Party would not be willing to commit to such massive spending in an election year, and could focus on delivering Northern Powerhouse Rail instead
The Prime Minister has sparked a bitter backlash from Tory grandees, business leaders and regional politicians after he refused to guarantee that HS2 will run beyond Birmingham to Manchester or terminate in central London.
But senior Labour sources have said that their hands would be tied if Mr Sunak pushes on with any proposals to ditch the high speed line beyond Birmingham, and the party would be forced to focus on delivering Northern Powerhouse Rail in full. This would be links from Liverpool to Hull and then to Newcastle and York.
“I suspect our thinking will be if we don’t commit fully to it [HS2], then we will commit to the east and west line, which does mean building part of HS2 around Manchester Airport to the city centre,” a senior Labour source told i.
“If they [the Conservatives] say they are going to cut it, then they’ll just say where will we find the £140bn – or whatever it will cost – to build it.
“We can’t afford that six months before an election. As much as I want this project, I also want a Labour government. There’s lots of things we can say that are positive about east-west connectivity – jobs, investment and apprenticeships,” the source added.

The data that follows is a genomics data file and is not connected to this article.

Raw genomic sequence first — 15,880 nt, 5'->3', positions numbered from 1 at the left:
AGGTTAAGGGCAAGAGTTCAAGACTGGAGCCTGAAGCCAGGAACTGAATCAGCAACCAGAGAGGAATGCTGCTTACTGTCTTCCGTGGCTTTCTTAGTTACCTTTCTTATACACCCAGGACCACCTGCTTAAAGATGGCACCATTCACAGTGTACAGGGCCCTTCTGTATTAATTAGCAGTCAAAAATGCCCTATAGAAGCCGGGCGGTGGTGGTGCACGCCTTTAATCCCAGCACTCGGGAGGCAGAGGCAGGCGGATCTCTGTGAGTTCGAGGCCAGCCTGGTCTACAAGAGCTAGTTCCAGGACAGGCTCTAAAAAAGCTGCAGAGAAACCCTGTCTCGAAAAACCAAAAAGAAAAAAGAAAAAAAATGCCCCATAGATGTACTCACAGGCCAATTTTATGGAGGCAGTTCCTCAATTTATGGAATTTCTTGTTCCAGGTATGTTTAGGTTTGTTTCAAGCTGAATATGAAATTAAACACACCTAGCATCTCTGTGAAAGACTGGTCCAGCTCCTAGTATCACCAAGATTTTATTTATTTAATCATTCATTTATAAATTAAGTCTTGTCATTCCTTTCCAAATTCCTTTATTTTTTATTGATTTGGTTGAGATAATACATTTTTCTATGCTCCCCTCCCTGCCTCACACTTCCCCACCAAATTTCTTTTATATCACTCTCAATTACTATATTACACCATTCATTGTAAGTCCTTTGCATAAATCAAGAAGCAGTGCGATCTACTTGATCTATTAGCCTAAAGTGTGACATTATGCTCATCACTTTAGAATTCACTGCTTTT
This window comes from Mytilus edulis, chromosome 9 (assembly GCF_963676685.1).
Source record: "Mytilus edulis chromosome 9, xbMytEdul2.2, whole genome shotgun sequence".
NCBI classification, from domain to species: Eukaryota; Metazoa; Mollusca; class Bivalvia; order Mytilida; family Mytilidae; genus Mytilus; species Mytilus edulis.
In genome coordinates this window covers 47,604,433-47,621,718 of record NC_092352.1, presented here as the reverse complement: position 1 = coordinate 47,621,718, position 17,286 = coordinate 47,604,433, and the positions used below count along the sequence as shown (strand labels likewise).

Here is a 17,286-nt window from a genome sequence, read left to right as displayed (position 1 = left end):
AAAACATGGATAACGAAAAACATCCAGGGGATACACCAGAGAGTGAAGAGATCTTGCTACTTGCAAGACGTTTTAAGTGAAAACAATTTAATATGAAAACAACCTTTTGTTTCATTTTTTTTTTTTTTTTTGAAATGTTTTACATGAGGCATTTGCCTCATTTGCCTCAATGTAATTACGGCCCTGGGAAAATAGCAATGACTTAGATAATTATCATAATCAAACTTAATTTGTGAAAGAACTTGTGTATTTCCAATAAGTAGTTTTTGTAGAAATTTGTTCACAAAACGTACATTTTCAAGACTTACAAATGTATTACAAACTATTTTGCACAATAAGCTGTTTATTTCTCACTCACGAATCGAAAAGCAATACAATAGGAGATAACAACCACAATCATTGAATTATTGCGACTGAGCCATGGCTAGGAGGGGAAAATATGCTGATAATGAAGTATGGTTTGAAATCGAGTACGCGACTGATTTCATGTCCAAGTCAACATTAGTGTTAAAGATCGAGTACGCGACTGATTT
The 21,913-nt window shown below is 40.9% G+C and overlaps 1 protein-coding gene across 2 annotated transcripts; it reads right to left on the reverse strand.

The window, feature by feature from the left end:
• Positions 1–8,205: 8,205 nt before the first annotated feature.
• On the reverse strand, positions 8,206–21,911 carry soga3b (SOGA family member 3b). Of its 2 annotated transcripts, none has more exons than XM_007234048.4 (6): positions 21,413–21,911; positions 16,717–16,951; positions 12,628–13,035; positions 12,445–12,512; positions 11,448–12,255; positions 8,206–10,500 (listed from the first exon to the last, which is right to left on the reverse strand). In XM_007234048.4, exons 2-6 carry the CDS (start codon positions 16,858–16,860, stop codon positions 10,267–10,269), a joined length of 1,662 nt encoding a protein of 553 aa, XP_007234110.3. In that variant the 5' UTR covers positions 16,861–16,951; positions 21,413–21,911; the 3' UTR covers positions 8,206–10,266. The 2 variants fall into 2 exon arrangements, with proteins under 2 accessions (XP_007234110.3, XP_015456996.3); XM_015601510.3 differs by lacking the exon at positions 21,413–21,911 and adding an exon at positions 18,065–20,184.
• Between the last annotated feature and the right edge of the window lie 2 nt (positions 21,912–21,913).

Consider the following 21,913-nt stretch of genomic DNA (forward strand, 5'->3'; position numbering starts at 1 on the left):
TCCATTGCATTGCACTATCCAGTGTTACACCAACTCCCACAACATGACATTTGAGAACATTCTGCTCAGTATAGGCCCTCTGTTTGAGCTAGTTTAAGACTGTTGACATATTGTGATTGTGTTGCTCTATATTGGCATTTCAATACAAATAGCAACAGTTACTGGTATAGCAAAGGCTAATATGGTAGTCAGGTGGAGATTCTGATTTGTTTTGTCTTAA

Such a move would be likely to be supported by the increasingly powerful Manchester Metro Mayor, Andy Burnham, the insider said, as it would deliver on his central demand of improved transport for the North.
It would be highly controversial, however, and rail industry insiders have raised significant doubts over the viability of building NPR without delivering the phase 2 leg of HS2.
According to the rail industry, 40 per cent of the track laid as part of phase 2b, which runs from Crewe to Manchester, will be used by NPR, which sources said would include some of the most costly and technical aspects of delivering the east to west line via south Manchester.
Any reworking of the scheme would likely delay the NPR for several years, it was claimed.
Labour has yet to say what its official position is on HS2, stating that it wants to see the train line delivered but that it has to see the finances.
Shadow Transport Secretary Louise Haigh has written to the Prime Minister raising concerns that Mr Sunak has become “alarmed” by the rising cost of HS2 given his previous roles as chancellor and chief secretary to the Treasury.
“It is under your direct watch that the cost of HS2 has reportedly almost trebled,” Ms Haigh writes. “The National Audit Office has found that HS2 “cost increases may not have been necessary” if risks had been “recognised and managed earlier” by the Government.
“And, as chancellor, you agreed revised funding for Phase One of: ‘£44.6 billion, including £5.6 billion of contingency to be held by HS2 Ltd and £4.3 billion of other contingency to be held by government’.”
She adds: “Please can you confirm that you personally, as chancellor, approved the revised funding on the basis of an uncosted programme?”